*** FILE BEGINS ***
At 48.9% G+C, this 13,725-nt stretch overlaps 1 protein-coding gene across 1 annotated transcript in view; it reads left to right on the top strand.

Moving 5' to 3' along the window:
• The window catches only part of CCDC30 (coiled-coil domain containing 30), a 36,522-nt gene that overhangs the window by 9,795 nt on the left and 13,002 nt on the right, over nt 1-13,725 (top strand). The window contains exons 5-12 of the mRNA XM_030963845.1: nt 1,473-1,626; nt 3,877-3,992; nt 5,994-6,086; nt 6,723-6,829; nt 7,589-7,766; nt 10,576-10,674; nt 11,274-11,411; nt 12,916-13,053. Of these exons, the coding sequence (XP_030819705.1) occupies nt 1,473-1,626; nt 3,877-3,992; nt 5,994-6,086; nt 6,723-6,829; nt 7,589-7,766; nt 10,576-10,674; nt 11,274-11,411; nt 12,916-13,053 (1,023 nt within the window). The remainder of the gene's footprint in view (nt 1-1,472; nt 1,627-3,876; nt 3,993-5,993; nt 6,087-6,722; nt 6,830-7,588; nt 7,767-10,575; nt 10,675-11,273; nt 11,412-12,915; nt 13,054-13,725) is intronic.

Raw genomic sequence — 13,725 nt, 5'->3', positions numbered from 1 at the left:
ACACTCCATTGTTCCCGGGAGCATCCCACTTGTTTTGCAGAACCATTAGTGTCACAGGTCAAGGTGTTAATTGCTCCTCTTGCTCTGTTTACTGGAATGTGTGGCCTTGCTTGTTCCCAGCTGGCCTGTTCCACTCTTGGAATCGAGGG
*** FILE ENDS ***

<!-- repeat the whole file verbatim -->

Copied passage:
At 48.9% G+C, this 13,725-nt stretch overlaps 1 protein-coding gene across 1 annotated transcript in view; it reads left to right on the top strand.

Moving 5' to 3' along the window:
• The window catches only part of CCDC30 (coiled-coil domain containing 30), a 36,522-nt gene that overhangs the window by 9,795 nt on the left and 13,002 nt on the right, over nt 1-13,725 (top strand). The window contains exons 5-12 of the mRNA XM_030963845.1: nt 1,473-1,626; nt 3,877-3,992; nt 5,994-6,086; nt 6,723-6,829; nt 7,589-7,766; nt 10,576-10,674; nt 11,274-11,411; nt 12,916-13,053. Of these exons, the coding sequence (XP_030819705.1) occupies nt 1,473-1,626; nt 3,877-3,992; nt 5,994-6,086; nt 6,723-6,829; nt 7,589-7,766; nt 10,576-10,674; nt 11,274-11,411; nt 12,916-13,053 (1,023 nt within the window). The remainder of the gene's footprint in view (nt 1-1,472; nt 1,627-3,876; nt 3,993-5,993; nt 6,087-6,722; nt 6,830-7,588; nt 7,767-10,575; nt 10,675-11,273; nt 11,412-12,915; nt 13,054-13,725) is intronic.

Raw genomic sequence — 13,725 nt, 5'->3', positions numbered from 1 at the left:
ACACTCCATTGTTCCCGGGAGCATCCCACTTGTTTTGCAGAACCATTAGTGTCACAGGTCAAGGTGTTAATTGCTCCTCTTGCTCTGTTTACTGGAATGTGTGGCCTTGCTTGTTCCCAGCTGGCCTGTTCCACTCTTGGAATCGAGGG